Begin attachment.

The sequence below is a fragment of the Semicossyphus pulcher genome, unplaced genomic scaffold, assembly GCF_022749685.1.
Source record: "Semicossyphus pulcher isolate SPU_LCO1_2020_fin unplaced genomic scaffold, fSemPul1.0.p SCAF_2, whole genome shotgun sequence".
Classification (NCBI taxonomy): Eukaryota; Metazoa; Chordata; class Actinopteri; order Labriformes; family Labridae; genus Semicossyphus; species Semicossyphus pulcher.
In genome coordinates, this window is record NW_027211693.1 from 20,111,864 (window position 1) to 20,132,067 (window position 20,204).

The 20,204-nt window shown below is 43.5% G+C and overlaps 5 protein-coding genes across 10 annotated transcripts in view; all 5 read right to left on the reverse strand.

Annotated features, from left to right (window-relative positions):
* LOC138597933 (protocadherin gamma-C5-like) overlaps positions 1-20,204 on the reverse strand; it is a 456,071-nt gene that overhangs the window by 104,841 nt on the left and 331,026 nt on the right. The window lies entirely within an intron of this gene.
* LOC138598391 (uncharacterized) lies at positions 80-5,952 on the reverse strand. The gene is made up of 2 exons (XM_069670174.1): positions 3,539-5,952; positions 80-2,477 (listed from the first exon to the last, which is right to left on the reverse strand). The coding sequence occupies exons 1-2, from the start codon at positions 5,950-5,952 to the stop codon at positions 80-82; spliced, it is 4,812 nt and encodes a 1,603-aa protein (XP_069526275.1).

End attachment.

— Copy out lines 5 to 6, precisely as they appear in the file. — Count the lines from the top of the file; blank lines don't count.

The 20,204-nt window shown below is 43.5% G+C and overlaps 5 protein-coding genes across 10 annotated transcripts in view; all 5 read right to left on the reverse strand.

Annotated features, from left to right (window-relative positions):